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Remembering the 'The Best of Trek' Fanzine

The meticulous collections of articles and essays are yet another reminder that 'Star Trek' would be nothing without its fans.

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Before the internet and social media – even before Dan Madsen’s historic and important Communicator magazine and official fan clubStar Trek fans used fanzines, unofficial, fan-produced magazines, to communicate ideas and stories. One of the most influential of these fan magazines was Trek, published for two decades beginning with its first 1974 issue. Known for its quality articles and fan submissions, Trek was a place for debate, discussion, and exploration.

The quality of the writing was so good that beginning in 1978, the best articles from the fanzine were collected in book appropriately named, The Best ofTrek. The 18 book series (published first by Signet and then ROC Books) remains a significant resource for charting the fan experiences of the 1970s to the 1990s. Additional to the regular books, there were four Best of The Best ofTrek compilations.

The books were edited by Walter Irwin and Gordon “GB” Love, both sadly lost to us since. The pair were pioneers in the modern era of science-fiction fandom. In addition to creating the Science Fiction and Comics Association, for example, Love helped usher in the era of Star Trek conventions. Much of the credit for making Trek such a quality publication goes to Irwin and Love’s dedication, love, professionalism, and commitment to providing fans a voice in the science-fiction community.

Many of the book’s contributions dealt with alien cultures, especially the Vulcans. Delving into Vulcan language, familial relationships, politics, and history, these writings are certainly not cannon, yet they provide a clear picture of the affinity and creativity of fans for Mr. Spock and his heritage. More real-world experiences like Star Trek convention reports, which are fascinating to compare to today’s cons, contributions about how educators were beginning to use Star Trek in the classroom, and also making-of articles about everything from special effects to cinematography, also were a consideration. There were, of course, parodies of the TV shows and films included to add to the fun.

Of special note was the “Trek Round Table,” where fans would write in, discussing and debating everything from story points to the newest films – a precursor to internet message boards and Facebook. The “Star Trek Mysteries Solved” series was also fascinating, with fans submitting questions about inconsistencies between or within episodes, and these mysteries being solved and explained by Leslie Thompson, a frequent contributor. The published fan polls continue to give researchers today an idea of what fan favorites and feelings were during the past.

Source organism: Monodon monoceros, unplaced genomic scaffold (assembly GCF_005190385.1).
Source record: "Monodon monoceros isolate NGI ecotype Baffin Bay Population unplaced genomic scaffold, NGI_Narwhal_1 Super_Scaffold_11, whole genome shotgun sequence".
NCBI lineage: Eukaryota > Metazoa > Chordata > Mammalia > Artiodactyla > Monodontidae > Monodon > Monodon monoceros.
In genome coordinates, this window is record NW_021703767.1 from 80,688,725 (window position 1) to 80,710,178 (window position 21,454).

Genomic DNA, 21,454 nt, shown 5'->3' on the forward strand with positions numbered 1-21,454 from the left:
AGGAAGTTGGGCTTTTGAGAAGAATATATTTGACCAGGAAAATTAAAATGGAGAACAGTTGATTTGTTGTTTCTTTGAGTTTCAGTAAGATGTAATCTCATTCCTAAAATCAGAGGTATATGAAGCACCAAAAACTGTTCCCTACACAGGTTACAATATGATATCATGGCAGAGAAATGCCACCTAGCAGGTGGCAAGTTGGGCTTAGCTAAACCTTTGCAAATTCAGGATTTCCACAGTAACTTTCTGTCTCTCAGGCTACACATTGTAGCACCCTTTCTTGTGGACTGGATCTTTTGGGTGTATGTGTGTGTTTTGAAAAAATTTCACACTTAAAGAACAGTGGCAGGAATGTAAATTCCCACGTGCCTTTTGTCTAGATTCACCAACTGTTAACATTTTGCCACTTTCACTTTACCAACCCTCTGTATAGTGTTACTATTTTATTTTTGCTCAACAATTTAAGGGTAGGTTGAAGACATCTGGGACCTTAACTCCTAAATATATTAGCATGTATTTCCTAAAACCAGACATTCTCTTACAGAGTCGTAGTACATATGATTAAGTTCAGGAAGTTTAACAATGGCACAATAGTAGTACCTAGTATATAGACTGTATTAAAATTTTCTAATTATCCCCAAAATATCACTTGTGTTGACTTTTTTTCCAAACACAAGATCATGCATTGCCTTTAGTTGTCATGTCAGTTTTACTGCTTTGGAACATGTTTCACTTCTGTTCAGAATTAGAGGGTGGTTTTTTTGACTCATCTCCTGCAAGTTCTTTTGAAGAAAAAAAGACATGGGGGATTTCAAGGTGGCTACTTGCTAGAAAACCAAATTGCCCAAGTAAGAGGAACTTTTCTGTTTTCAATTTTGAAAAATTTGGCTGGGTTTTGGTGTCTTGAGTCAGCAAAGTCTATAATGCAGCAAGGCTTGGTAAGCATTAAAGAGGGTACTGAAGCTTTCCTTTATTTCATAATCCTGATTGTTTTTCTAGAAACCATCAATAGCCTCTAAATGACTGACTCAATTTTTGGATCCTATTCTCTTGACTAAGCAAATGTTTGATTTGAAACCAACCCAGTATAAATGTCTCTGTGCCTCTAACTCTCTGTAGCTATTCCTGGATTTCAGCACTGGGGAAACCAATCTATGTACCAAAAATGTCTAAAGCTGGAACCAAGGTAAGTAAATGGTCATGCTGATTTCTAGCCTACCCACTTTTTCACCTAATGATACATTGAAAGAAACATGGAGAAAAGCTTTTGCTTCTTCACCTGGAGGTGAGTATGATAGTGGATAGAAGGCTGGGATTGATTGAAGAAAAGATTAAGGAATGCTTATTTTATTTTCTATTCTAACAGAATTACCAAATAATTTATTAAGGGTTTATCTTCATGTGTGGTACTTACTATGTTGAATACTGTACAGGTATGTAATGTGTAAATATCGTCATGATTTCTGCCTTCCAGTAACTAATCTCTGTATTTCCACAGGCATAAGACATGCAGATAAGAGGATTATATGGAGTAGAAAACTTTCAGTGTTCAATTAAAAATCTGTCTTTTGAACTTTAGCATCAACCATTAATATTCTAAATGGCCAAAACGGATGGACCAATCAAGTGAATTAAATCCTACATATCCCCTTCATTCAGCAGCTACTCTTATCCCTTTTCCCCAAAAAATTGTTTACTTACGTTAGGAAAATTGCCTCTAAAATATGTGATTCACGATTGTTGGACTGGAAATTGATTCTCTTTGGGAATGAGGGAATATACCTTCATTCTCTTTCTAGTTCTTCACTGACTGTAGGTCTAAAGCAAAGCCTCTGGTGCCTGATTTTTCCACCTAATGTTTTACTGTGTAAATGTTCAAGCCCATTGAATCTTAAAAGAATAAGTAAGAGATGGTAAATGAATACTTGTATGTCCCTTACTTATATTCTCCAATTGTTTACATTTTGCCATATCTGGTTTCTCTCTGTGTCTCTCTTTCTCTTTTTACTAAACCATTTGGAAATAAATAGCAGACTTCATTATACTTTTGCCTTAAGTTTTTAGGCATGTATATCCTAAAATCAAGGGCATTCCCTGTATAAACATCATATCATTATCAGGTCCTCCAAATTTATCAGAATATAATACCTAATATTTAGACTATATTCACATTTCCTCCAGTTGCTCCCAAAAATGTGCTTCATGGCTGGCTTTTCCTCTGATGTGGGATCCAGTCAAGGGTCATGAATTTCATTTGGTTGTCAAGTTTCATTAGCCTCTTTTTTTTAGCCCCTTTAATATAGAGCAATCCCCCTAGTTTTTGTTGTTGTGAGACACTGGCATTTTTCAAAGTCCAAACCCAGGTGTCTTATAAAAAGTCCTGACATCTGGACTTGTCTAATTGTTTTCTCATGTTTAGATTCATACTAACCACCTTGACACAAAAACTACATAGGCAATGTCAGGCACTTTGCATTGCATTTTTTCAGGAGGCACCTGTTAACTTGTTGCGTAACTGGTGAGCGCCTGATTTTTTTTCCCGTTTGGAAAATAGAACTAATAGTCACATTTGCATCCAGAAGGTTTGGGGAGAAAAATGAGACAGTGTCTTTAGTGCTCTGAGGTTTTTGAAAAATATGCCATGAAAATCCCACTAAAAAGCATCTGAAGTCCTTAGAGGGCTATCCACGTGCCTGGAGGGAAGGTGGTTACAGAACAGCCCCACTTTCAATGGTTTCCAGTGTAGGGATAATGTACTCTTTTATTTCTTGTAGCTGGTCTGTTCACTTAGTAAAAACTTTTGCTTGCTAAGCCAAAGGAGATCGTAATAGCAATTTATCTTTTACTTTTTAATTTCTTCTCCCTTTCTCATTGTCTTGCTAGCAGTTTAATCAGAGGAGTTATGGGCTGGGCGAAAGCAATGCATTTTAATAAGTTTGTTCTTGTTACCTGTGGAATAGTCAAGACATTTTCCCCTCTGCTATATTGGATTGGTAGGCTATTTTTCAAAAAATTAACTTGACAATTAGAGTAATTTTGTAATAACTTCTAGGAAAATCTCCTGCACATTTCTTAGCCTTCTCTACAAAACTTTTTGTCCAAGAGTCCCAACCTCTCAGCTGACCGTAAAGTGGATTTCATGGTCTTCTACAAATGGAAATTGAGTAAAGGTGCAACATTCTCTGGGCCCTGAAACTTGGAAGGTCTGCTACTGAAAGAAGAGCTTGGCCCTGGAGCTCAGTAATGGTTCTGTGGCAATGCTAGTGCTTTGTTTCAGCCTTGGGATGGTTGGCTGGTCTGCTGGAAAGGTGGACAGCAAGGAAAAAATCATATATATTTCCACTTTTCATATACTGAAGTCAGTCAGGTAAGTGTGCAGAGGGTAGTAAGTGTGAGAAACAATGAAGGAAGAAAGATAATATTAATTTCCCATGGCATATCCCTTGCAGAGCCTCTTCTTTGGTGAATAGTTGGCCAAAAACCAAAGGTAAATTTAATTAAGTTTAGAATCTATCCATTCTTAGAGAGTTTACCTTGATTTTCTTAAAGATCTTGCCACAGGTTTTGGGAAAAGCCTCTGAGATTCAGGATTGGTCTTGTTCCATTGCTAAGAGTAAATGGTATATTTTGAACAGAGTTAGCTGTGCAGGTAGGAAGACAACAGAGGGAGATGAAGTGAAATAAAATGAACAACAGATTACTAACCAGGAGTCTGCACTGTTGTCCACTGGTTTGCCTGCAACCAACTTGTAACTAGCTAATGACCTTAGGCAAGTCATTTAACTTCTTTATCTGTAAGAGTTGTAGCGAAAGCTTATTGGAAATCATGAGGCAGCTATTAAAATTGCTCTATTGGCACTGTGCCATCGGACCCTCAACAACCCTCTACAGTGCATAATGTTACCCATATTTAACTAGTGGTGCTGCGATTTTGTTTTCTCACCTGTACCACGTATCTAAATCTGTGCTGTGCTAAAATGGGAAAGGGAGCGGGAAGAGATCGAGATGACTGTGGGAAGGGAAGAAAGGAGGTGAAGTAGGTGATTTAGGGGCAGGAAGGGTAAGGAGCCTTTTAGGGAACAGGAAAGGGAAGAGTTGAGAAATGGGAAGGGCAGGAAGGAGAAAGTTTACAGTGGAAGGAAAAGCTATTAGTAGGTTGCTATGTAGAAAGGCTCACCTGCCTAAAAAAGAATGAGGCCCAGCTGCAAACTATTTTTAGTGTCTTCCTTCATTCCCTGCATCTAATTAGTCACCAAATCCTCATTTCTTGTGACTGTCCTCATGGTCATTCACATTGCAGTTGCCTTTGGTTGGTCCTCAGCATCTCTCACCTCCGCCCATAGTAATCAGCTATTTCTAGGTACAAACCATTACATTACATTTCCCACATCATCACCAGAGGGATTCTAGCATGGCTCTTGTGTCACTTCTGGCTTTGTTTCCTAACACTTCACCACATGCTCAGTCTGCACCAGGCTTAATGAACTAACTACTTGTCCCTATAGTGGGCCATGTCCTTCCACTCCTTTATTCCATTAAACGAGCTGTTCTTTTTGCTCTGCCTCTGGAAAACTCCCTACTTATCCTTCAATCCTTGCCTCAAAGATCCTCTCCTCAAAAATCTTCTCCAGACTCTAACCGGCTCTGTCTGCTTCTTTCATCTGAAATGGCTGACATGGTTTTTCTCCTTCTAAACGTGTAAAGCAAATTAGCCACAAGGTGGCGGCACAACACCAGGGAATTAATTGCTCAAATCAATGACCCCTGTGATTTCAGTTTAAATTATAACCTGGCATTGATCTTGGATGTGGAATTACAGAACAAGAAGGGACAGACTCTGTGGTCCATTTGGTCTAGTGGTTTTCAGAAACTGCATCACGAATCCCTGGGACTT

The Best of Trek books were never Pollyanna-ish. There were thought-provoking criticisms, sometimes proffered by the fan writers, that became especially important as Star Trek began to return during the late 1970s and early 1980s as films. The commentaries about the introduction of The Next Generation,and subsequent sequel shows are also worth reading for their historic value in detail. What was great about The Best of Trek was that even if a reader disagreed with the thesis of the piece they were reading, the work was still a worthwhile effort, with a reasoned argument nonetheless.

By reproducing the best articles in book form, Irwin and Love were able to bring these quality writings to a larger audience than the niche fanzine market. The role the books played in helping keep Star Trek in the public eye cannot be exaggerated. The articles that were reprinted in The Best of Trek series are a delight to read again, and are often available at online and brick-and-mortar used-book stores for today’s fans who wish to check them out.

Maria Jose and John Tenuto are both sociology professors at the College of Lake County in Grayslake, Illinois, specializing in popular culture and subculture studies. The Tenutos have conducted extensive research on the history of Star Trek, and have presented at venues such as Creation Conventions and the St. Louis Science Center. They have written for the official Star Trek Magazine and their extensive collection of Star Trek items has been featured in SFX Magazine. Their theory about the “20-Year Nostalgia Cycle” and research on Star Trek fans has been featured on WGN News, BBC Radio, and in the documentary The Force Among Us. They recently researched all known paperwork from the making of the classic episode "Space Seed" and are excited to be sharing some previously unreported information about Khan's first adventure with fellow fans. Contact the Tenutos at or